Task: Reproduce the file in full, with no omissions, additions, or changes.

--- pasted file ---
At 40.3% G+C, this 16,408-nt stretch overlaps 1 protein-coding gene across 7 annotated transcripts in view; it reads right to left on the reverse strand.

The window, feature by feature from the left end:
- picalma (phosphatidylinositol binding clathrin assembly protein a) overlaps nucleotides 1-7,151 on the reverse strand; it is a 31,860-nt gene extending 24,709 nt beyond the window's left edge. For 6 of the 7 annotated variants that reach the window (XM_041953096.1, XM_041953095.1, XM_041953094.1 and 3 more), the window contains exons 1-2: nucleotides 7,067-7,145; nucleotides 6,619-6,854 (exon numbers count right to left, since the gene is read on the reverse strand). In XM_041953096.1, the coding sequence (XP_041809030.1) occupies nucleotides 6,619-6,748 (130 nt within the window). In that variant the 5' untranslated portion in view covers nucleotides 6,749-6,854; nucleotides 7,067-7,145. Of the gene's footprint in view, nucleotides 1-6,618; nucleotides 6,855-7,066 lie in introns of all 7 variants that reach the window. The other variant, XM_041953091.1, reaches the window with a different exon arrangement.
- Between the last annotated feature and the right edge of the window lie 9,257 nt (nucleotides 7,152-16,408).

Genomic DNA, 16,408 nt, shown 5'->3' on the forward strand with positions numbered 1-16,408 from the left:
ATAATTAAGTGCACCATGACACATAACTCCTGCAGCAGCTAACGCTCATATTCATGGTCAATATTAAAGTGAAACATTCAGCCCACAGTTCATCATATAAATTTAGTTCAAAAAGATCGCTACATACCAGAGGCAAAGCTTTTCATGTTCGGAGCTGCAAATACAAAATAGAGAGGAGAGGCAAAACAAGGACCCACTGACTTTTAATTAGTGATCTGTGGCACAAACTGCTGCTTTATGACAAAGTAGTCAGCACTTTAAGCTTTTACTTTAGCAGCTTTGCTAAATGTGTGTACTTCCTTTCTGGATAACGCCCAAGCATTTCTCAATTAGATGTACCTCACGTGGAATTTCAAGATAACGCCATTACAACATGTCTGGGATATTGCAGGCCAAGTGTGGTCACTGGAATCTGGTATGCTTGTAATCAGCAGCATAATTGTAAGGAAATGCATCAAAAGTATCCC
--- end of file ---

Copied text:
At 40.3% G+C, this 16,408-nt stretch overlaps 1 protein-coding gene across 7 annotated transcripts in view; it reads right to left on the reverse strand.

The window, feature by feature from the left end:
- picalma (phosphatidylinositol binding clathrin assembly protein a) overlaps nucleotides 1-7,151 on the reverse strand; it is a 31,860-nt gene extending 24,709 nt beyond the window's left edge. For 6 of the 7 annotated variants that reach the window (XM_041953096.1, XM_041953095.1, XM_041953094.1 and 3 more), the window contains exons 1-2: nucleotides 7,067-7,145; nucleotides 6,619-6,854 (exon numbers count right to left, since the gene is read on the reverse strand). In XM_041953096.1, the coding sequence (XP_041809030.1) occupies nucleotides 6,619-6,748 (130 nt within the window). In that variant the 5' untranslated portion in view covers nucleotides 6,749-6,854; nucleotides 7,067-7,145. Of the gene's footprint in view, nucleotides 1-6,618; nucleotides 6,855-7,066 lie in introns of all 7 variants that reach the window. The other variant, XM_041953091.1, reaches the window with a different exon arrangement.
- Between the last annotated feature and the right edge of the window lie 9,257 nt (nucleotides 7,152-16,408).

Genomic DNA, 16,408 nt, shown 5'->3' on the forward strand with positions numbered 1-16,408 from the left:
ATAATTAAGTGCACCATGACACATAACTCCTGCAGCAGCTAACGCTCATATTCATGGTCAATATTAAAGTGAAACATTCAGCCCACAGTTCATCATATAAATTTAGTTCAAAAAGATCGCTACATACCAGAGGCAAAGCTTTTCATGTTCGGAGCTGCAAATACAAAATAGAGAGGAGAGGCAAAACAAGGACCCACTGACTTTTAATTAGTGATCTGTGGCACAAACTGCTGCTTTATGACAAAGTAGTCAGCACTTTAAGCTTTTACTTTAGCAGCTTTGCTAAATGTGTGTACTTCCTTTCTGGATAACGCCCAAGCATTTCTCAATTAGATGTACCTCACGTGGAATTTCAAGATAACGCCATTACAACATGTCTGGGATATTGCAGGCCAAGTGTGGTCACTGGAATCTGGTATGCTTGTAATCAGCAGCATAATTGTAAGGAAATGCATCAAAAGTATCCC